People are "outraged" Kevin Hart and his wife threw a "Cowboys and Indians" themed birthday party for their baby.
A current search of Kevin Hart and cowboy returns over 44 million results on Google. Hart and his wife Eniko are facing "backlash," "under fire," getting "flak," being "slammed," and "called out" for their "culturally insensitive" party, according to reports.
Yahoo News reported "it's possible" the comedian and his wife "were thinking of nothing" but having a fun themed birthday party for their one-year-old child.
"When Eniko and Kevin Hart planned their son Kenzo's first birthday party, it's possible they were thinking of nothing but the kind of themed birthday parties they'd attended as children, then selected one that seemed like it would appeal most to their toddler," Yahoo reported. "But once Eniko posted the photos from the cowboys and Indians party, they raised a storm of opinions about what such a theme really means."
Eniko posted a photo on Instagram calling the party, which was thrown on Thanksgiving, "nothing but amazing!"
News outlets, however, have since seized on the photo, claiming, "people are not happy" that children dressed up and pretended to be cowboys and Indians for the toddler's birthday.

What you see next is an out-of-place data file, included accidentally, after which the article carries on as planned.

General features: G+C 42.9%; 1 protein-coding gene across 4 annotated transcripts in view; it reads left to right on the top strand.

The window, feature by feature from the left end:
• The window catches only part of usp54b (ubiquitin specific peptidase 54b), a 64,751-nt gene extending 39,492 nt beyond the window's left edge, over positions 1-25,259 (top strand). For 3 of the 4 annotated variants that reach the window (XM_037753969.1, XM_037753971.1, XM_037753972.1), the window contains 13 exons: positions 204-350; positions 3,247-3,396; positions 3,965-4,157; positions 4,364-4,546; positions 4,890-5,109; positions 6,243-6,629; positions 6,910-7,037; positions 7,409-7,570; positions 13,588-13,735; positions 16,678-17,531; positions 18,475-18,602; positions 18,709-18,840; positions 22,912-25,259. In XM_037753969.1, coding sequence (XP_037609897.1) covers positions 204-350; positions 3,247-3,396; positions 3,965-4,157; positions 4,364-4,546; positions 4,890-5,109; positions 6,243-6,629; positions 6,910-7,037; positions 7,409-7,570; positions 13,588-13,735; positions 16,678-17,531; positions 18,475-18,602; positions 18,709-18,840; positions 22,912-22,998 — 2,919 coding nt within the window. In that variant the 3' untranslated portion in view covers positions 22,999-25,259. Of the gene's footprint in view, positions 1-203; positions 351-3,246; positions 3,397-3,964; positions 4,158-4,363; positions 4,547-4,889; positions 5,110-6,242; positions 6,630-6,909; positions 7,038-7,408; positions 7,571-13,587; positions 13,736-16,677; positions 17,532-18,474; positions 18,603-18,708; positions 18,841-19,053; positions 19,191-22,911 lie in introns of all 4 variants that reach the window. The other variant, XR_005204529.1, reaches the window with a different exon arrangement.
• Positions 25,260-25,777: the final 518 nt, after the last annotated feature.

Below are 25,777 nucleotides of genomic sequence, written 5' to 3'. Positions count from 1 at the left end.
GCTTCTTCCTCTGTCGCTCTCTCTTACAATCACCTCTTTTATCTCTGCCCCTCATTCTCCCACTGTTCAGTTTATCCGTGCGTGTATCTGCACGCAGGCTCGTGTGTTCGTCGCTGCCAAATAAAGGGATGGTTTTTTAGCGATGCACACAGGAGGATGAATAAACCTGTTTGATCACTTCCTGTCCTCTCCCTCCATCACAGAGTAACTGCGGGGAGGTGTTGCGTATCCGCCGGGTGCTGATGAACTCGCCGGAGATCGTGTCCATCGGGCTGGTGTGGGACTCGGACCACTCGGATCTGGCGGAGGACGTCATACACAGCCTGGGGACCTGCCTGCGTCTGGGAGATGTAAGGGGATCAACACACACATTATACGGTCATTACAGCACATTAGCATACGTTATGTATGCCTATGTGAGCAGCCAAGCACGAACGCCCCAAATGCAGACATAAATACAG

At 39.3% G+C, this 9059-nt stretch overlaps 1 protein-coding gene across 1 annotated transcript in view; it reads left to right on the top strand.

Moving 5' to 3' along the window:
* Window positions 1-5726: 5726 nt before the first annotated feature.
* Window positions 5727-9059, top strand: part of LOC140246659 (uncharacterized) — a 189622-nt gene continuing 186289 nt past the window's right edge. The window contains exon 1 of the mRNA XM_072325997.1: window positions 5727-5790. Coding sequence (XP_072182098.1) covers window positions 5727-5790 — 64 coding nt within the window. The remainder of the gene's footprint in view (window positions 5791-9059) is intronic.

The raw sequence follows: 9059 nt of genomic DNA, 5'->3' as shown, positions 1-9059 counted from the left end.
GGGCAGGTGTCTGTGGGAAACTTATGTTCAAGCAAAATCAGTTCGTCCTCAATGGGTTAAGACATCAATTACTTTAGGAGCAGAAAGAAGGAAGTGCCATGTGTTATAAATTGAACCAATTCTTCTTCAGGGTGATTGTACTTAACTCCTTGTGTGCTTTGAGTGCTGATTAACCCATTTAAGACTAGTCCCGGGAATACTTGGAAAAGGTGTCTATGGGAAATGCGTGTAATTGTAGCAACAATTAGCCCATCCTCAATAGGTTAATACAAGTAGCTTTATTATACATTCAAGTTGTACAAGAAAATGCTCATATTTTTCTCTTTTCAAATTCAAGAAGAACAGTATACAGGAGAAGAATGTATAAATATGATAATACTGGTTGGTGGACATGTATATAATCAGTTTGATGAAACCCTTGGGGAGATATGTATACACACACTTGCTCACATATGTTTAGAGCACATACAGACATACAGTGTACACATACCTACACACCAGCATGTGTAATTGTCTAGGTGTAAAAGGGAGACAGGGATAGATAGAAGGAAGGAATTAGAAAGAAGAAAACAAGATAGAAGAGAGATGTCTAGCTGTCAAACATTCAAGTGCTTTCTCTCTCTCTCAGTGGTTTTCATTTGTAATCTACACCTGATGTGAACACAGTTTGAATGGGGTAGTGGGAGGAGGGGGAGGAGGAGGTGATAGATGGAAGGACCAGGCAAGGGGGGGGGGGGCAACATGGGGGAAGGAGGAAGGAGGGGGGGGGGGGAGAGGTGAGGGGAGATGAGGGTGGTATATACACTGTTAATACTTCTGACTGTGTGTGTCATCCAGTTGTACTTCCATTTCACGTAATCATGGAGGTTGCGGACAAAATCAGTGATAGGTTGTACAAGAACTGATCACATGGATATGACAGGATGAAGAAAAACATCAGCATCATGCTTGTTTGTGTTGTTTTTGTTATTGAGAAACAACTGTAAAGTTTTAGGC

Yahoo News quoted several comments to the Instagram post, which called the party "disgusting" and the "equivalent to having a kkk and black slaves party."
Yahoo also quoted "Adrienne K." of "NativeAppropriations.com" as an expert who argues throwing a costume-themed cowboys and Indians party is part of the "means to create the identity of a dominant white American culture."
"So, it's clear there are large similarities between blackface and playing Indian—both are intentional acts that draw upon stereotypes and a racist history to enact whiteness—but our Nation has created a narrative in which blackface=racist, while redface=normal," Adrienne K. explained.
Adrienne K. had to apologize herself in February for writing "an entire post about Black Panther that talked about Indigenous Futurisms without talking about Afrofuturism, or, for the most part, acknowledging the characters' blackness."